So read the headline in the 1 March 1909 edition of New Zealand's Grey River Argus.
It continues with an account of the February 1905 discovery of the golden tomb of Yuya and Tjuyu (KV 46), in the Valley of the Kings.
They were the parents-in-law of King Amenhotep III. Their connection to the palace through their daughter, Queen Tiye, saw the king making sure that they received the most lavish private burial the Valley had ever seen.
'... we found a wall plastered with mud and sealed with the priestly seal. This alone separated us from the tomb itself; and the top was so broken that we could peer over into what for centuries no eye had seen; a confusion of dark forms, shimmering mysteriously here and there with a touch of gold or of silver.
'Squeezing their way between the wall and the rock ceiling, we were in the midst of such a medley of tomb furniture that, in the glare of our lighted candles, the first effect was one of bewilderment. Gradually, however, one object after another detached itself from the shimmering mass, shining through the cool air, dust-free and golden...'
When discovered, it was clear that the tomb wasn't completely intact. Just like Tutankhamun's, it had been hastily plundered, probably a number of times, and probably by the very tomb builders who had originally worked on the tomb.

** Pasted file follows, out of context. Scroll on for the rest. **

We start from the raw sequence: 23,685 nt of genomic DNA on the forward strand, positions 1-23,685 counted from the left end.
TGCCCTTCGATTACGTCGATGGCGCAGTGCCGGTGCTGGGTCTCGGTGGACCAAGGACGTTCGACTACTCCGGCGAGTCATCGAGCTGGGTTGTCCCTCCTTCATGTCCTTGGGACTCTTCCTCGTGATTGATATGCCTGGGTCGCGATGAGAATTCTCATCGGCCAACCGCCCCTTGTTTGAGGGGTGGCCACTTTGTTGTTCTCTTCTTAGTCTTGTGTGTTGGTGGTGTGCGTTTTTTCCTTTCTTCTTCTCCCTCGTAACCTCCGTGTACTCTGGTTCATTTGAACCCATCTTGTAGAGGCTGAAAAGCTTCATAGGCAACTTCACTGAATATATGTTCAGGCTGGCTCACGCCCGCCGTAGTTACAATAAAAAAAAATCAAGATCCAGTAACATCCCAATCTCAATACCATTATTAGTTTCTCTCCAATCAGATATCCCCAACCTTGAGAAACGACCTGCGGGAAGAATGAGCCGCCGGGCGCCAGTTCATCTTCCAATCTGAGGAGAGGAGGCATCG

The golden lids of Yuya and Tjuyu's coffins had been pushed aside and their mummy bandages rifled in a hurried search for jewelled amulets designed to protect the nobles in the afterlife.
Although a number of smaller, more portable items were stolen, we are grateful that the thieves didn't have the opportunity to thoroughly 'clean out' the tomb, as almost all of the tombs in the Valley of the Kings have been.
Pictured is the beautiful golden coffin lid of Lady Tjuyu, Tutankhamun's Great-Grandmother.
Around her neck is a beautiful floral collar with fasteners shaped like Horus' head. Her fists are crossed over her chest, emulating Osiris, god of the afterlife, so as to tap into his powerful regenerative magic.
Exactly what the thieves took from the tomb, we'll probably never know. But more me, the big mystery is why it took the Grey River Argus four years to publish the story of the tomb's discovery.
Photo: Andreas F. Voegelin.